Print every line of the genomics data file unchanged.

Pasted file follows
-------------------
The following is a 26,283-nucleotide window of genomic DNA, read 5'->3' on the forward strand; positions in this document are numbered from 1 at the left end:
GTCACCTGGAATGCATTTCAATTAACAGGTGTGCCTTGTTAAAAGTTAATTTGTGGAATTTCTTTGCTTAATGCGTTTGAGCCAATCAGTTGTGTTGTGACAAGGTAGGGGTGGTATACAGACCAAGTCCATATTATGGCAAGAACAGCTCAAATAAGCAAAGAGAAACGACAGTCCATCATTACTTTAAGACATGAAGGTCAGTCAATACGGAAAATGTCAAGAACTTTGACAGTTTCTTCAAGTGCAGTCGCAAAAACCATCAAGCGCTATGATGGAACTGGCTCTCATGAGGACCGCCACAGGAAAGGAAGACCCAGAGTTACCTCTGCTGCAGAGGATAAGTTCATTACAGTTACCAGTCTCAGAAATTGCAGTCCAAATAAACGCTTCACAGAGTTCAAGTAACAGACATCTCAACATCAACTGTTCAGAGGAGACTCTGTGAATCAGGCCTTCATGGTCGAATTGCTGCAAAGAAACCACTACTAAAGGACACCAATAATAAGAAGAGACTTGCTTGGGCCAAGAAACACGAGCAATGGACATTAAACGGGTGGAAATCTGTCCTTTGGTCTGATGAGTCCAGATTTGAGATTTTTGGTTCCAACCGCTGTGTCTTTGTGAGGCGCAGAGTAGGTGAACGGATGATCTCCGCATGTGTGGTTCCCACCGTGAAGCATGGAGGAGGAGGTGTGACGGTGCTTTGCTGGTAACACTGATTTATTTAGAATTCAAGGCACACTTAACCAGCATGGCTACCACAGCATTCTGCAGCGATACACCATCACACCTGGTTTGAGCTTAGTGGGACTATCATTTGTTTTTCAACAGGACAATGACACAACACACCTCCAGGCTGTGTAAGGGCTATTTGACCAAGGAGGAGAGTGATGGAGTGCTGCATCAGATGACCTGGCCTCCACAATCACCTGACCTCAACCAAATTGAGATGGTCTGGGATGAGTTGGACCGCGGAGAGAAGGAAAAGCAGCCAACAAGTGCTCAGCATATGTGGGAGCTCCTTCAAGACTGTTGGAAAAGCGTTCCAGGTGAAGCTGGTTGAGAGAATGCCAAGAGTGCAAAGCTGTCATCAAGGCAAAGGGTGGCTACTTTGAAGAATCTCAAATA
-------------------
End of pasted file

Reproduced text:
The following is a 26,283-nucleotide window of genomic DNA, read 5'->3' on the forward strand; positions in this document are numbered from 1 at the left end:
GTCACCTGGAATGCATTTCAATTAACAGGTGTGCCTTGTTAAAAGTTAATTTGTGGAATTTCTTTGCTTAATGCGTTTGAGCCAATCAGTTGTGTTGTGACAAGGTAGGGGTGGTATACAGACCAAGTCCATATTATGGCAAGAACAGCTCAAATAAGCAAAGAGAAACGACAGTCCATCATTACTTTAAGACATGAAGGTCAGTCAATACGGAAAATGTCAAGAACTTTGACAGTTTCTTCAAGTGCAGTCGCAAAAACCATCAAGCGCTATGATGGAACTGGCTCTCATGAGGACCGCCACAGGAAAGGAAGACCCAGAGTTACCTCTGCTGCAGAGGATAAGTTCATTACAGTTACCAGTCTCAGAAATTGCAGTCCAAATAAACGCTTCACAGAGTTCAAGTAACAGACATCTCAACATCAACTGTTCAGAGGAGACTCTGTGAATCAGGCCTTCATGGTCGAATTGCTGCAAAGAAACCACTACTAAAGGACACCAATAATAAGAAGAGACTTGCTTGGGCCAAGAAACACGAGCAATGGACATTAAACGGGTGGAAATCTGTCCTTTGGTCTGATGAGTCCAGATTTGAGATTTTTGGTTCCAACCGCTGTGTCTTTGTGAGGCGCAGAGTAGGTGAACGGATGATCTCCGCATGTGTGGTTCCCACCGTGAAGCATGGAGGAGGAGGTGTGACGGTGCTTTGCTGGTAACACTGATTTATTTAGAATTCAAGGCACACTTAACCAGCATGGCTACCACAGCATTCTGCAGCGATACACCATCACACCTGGTTTGAGCTTAGTGGGACTATCATTTGTTTTTCAACAGGACAATGACACAACACACCTCCAGGCTGTGTAAGGGCTATTTGACCAAGGAGGAGAGTGATGGAGTGCTGCATCAGATGACCTGGCCTCCACAATCACCTGACCTCAACCAAATTGAGATGGTCTGGGATGAGTTGGACCGCGGAGAGAAGGAAAAGCAGCCAACAAGTGCTCAGCATATGTGGGAGCTCCTTCAAGACTGTTGGAAAAGCGTTCCAGGTGAAGCTGGTTGAGAGAATGCCAAGAGTGCAAAGCTGTCATCAAGGCAAAGGGTGGCTACTTTGAAGAATCTCAAATA